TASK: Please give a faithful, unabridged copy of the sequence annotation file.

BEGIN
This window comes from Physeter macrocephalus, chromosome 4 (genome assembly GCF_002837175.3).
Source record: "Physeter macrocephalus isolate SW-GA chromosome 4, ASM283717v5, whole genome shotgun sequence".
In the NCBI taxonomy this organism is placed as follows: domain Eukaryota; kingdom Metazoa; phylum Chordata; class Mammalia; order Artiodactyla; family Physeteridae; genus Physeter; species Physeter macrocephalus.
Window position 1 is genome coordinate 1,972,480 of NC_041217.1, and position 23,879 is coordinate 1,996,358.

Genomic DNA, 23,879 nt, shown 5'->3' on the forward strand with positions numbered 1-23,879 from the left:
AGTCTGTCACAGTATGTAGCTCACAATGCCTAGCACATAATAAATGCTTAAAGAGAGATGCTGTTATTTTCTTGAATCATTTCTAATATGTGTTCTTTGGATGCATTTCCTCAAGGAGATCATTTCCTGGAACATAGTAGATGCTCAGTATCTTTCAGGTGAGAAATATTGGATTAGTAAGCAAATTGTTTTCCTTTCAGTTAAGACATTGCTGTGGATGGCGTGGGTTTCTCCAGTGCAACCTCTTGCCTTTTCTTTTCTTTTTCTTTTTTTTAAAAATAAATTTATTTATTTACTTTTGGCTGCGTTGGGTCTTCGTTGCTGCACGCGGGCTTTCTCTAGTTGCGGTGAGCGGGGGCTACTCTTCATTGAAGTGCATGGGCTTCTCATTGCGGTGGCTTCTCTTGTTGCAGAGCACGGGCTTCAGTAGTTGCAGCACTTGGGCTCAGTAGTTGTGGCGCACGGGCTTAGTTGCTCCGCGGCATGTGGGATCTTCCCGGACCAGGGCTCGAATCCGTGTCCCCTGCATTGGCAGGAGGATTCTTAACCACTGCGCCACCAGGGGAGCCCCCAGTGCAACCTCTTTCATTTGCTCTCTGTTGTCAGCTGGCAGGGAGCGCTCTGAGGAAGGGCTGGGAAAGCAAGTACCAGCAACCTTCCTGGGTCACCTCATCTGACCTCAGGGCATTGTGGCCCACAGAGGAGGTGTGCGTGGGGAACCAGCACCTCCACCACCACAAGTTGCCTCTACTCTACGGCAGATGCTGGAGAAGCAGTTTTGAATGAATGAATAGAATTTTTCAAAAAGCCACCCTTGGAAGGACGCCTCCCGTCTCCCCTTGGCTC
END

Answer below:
This window comes from Physeter macrocephalus, chromosome 4 (genome assembly GCF_002837175.3).
Source record: "Physeter macrocephalus isolate SW-GA chromosome 4, ASM283717v5, whole genome shotgun sequence".
In the NCBI taxonomy this organism is placed as follows: domain Eukaryota; kingdom Metazoa; phylum Chordata; class Mammalia; order Artiodactyla; family Physeteridae; genus Physeter; species Physeter macrocephalus.
Window position 1 is genome coordinate 1,972,480 of NC_041217.1, and position 23,879 is coordinate 1,996,358.

Genomic DNA, 23,879 nt, shown 5'->3' on the forward strand with positions numbered 1-23,879 from the left:
AGTCTGTCACAGTATGTAGCTCACAATGCCTAGCACATAATAAATGCTTAAAGAGAGATGCTGTTATTTTCTTGAATCATTTCTAATATGTGTTCTTTGGATGCATTTCCTCAAGGAGATCATTTCCTGGAACATAGTAGATGCTCAGTATCTTTCAGGTGAGAAATATTGGATTAGTAAGCAAATTGTTTTCCTTTCAGTTAAGACATTGCTGTGGATGGCGTGGGTTTCTCCAGTGCAACCTCTTGCCTTTTCTTTTCTTTTTCTTTTTTTTAAAAATAAATTTATTTATTTACTTTTGGCTGCGTTGGGTCTTCGTTGCTGCACGCGGGCTTTCTCTAGTTGCGGTGAGCGGGGGCTACTCTTCATTGAAGTGCATGGGCTTCTCATTGCGGTGGCTTCTCTTGTTGCAGAGCACGGGCTTCAGTAGTTGCAGCACTTGGGCTCAGTAGTTGTGGCGCACGGGCTTAGTTGCTCCGCGGCATGTGGGATCTTCCCGGACCAGGGCTCGAATCCGTGTCCCCTGCATTGGCAGGAGGATTCTTAACCACTGCGCCACCAGGGGAGCCCCCAGTGCAACCTCTTTCATTTGCTCTCTGTTGTCAGCTGGCAGGGAGCGCTCTGAGGAAGGGCTGGGAAAGCAAGTACCAGCAACCTTCCTGGGTCACCTCATCTGACCTCAGGGCATTGTGGCCCACAGAGGAGGTGTGCGTGGGGAACCAGCACCTCCACCACCACAAGTTGCCTCTACTCTACGGCAGATGCTGGAGAAGCAGTTTTGAATGAATGAATAGAATTTTTCAAAAAGCCACCCTTGGAAGGACGCCTCCCGTCTCCCCTTGGCTC